she's a sewing machine mechanic
May 6, 2020 10:42 PM   Subscribe

 
NEWS I CAN USE!

The shops aren’t so fast right now, either. I’ve already gone four screws farther into my machine than ever before with the help of a YouTube technician.
posted by clew at 11:19 PM on May 6, 2020 [1 favorite]


Ooh! Now do one for overlock/coverstich/serger machines as well! I think those run on black magic.
posted by Harald74 at 11:21 PM on May 6, 2020 [8 favorites]


This is so great. I fear the cheap machine in the attic is broken beyond repair, but maybe I should get it down. The kids are starting to need fancy dress costumes...
posted by alasdair at 12:03 AM on May 7, 2020 [1 favorite]


I think those run on black magic.

My serger is ruled by Satan.
posted by bendy at 12:13 AM on May 7, 2020 [2 favorites]


Thank you for this!
posted by medusa at 3:37 AM on May 7, 2020


There is some serger/overlocker content on the blog too, Harald74!

This is very relevant to my present needs, and I am laughing that she says customers blame every machine problem on tension because I am currently battling a tension issue on my machine and am absolutely sure I've done everything to mitigate it. I'll go through the list again.

(If anyone has any more resource suggestions, I'd love them - I really want to know more about machine repair)
posted by carbide at 3:57 AM on May 7, 2020 [1 favorite]


A few months ago, I was looking around for a repair shop. I was convinced my machine was out of adjustment, but I looked on YouTube.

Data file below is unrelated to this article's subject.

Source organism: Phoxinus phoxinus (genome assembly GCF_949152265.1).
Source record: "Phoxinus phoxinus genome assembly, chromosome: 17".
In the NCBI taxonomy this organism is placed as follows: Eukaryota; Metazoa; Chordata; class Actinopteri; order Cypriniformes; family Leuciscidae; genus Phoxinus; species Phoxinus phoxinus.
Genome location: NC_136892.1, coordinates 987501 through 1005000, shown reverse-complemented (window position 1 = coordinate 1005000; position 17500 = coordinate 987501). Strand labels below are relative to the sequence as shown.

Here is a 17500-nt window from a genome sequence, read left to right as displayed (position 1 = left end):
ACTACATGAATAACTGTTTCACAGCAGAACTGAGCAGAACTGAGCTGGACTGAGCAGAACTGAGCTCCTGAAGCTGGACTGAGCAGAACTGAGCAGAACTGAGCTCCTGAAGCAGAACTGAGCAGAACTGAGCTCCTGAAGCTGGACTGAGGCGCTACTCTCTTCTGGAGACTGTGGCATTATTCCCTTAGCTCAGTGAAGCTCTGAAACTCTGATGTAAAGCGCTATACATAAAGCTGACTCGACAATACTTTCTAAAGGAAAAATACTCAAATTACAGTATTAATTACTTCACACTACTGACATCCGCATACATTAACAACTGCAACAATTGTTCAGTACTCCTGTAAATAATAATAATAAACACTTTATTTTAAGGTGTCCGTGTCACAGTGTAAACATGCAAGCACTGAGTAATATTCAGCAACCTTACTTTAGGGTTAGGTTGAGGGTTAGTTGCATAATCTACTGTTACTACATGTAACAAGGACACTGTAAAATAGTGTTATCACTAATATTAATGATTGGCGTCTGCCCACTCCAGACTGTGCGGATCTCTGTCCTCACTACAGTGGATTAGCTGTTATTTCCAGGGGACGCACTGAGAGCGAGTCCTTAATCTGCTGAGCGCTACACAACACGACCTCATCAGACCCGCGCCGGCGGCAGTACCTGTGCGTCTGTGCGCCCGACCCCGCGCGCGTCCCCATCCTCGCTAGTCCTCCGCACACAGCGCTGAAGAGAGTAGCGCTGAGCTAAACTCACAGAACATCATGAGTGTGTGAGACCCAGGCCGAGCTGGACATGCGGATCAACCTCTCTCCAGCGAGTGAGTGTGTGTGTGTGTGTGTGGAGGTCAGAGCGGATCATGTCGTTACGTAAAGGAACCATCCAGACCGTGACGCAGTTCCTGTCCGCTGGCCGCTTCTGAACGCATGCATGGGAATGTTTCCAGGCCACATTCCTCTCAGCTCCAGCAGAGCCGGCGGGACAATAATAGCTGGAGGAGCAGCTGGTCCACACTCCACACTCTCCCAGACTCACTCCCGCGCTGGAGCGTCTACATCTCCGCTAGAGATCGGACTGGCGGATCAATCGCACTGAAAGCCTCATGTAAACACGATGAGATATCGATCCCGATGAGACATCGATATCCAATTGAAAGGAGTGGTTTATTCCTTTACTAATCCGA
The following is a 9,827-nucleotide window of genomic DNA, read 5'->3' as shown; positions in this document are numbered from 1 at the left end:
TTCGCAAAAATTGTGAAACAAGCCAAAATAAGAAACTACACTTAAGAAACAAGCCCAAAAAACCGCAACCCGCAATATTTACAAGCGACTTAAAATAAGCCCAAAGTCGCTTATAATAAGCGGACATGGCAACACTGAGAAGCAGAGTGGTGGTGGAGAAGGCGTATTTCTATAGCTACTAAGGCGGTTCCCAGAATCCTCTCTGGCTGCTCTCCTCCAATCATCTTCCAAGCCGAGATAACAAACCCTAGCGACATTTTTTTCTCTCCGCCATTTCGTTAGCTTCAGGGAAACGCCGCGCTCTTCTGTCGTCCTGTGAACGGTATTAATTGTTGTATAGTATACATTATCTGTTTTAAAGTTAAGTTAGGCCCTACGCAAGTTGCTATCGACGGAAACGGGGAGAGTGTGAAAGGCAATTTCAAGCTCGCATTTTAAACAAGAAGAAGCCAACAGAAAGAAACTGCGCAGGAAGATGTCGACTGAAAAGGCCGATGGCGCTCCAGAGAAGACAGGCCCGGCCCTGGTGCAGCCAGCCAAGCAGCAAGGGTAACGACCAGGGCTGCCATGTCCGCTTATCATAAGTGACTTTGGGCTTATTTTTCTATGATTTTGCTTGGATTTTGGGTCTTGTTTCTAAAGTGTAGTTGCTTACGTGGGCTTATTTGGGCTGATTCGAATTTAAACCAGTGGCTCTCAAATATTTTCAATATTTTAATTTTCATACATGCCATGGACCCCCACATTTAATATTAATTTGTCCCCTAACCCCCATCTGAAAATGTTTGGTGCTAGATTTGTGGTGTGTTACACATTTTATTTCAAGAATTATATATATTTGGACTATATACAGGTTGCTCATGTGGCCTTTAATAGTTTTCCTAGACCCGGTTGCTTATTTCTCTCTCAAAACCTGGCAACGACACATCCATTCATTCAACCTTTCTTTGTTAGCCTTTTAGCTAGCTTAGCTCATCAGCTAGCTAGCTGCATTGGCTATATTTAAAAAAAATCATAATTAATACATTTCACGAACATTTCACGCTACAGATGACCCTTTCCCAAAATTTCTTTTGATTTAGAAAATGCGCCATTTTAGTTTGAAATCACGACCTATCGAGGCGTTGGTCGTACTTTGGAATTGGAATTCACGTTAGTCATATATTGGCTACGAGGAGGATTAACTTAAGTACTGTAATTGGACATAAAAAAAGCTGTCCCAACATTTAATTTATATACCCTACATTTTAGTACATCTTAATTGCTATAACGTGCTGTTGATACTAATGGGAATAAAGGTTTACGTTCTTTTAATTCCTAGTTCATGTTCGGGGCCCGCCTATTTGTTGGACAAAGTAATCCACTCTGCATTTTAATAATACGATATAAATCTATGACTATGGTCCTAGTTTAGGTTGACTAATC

Turns out it was #1 in her list. Sews fine now.

Sewing humor: Many years back, my friend was crafting batik shirts, and I wanted one. She had some people doing some of the sewing for her.
She emailed me that it would take some time to get it to me because her sewers were backed up.
It looks a lot different in writing than it would have sounded if she'd phoned me.
posted by MtDewd at 4:02 AM on May 7, 2020 [3 favorites]


Got a "broken" machine for $10 on craigslist that was just slightly out of adjustment. But not being particularly experienced it took a lot of patience, finding the manual, viewing a bunch of videos, replacing needles, bit'o verbal commentary... to tweak the setting, get the threading right, spent hours turning the bobbin around and around before realizing it's not all that tricky to put it in the right direction :-)

It's just a machine, it's probably not broken.

Wow, I really wish I'd found that blog a year ago.

Take off the needle & thread, remove the bobbin, does it turn? Not broken. (probably, omg, that last point, who knows)
posted by sammyo at 4:06 AM on May 7, 2020 [1 favorite]


I think those run on black magic

My girlfriend’s serger is named Cthulhu. She’s pretty great with machine maintenance, and has helped a few of her friends get their machines up in running condition for crafting/mask making during the pandemic.
posted by brand-gnu at 4:13 AM on May 7, 2020 [1 favorite]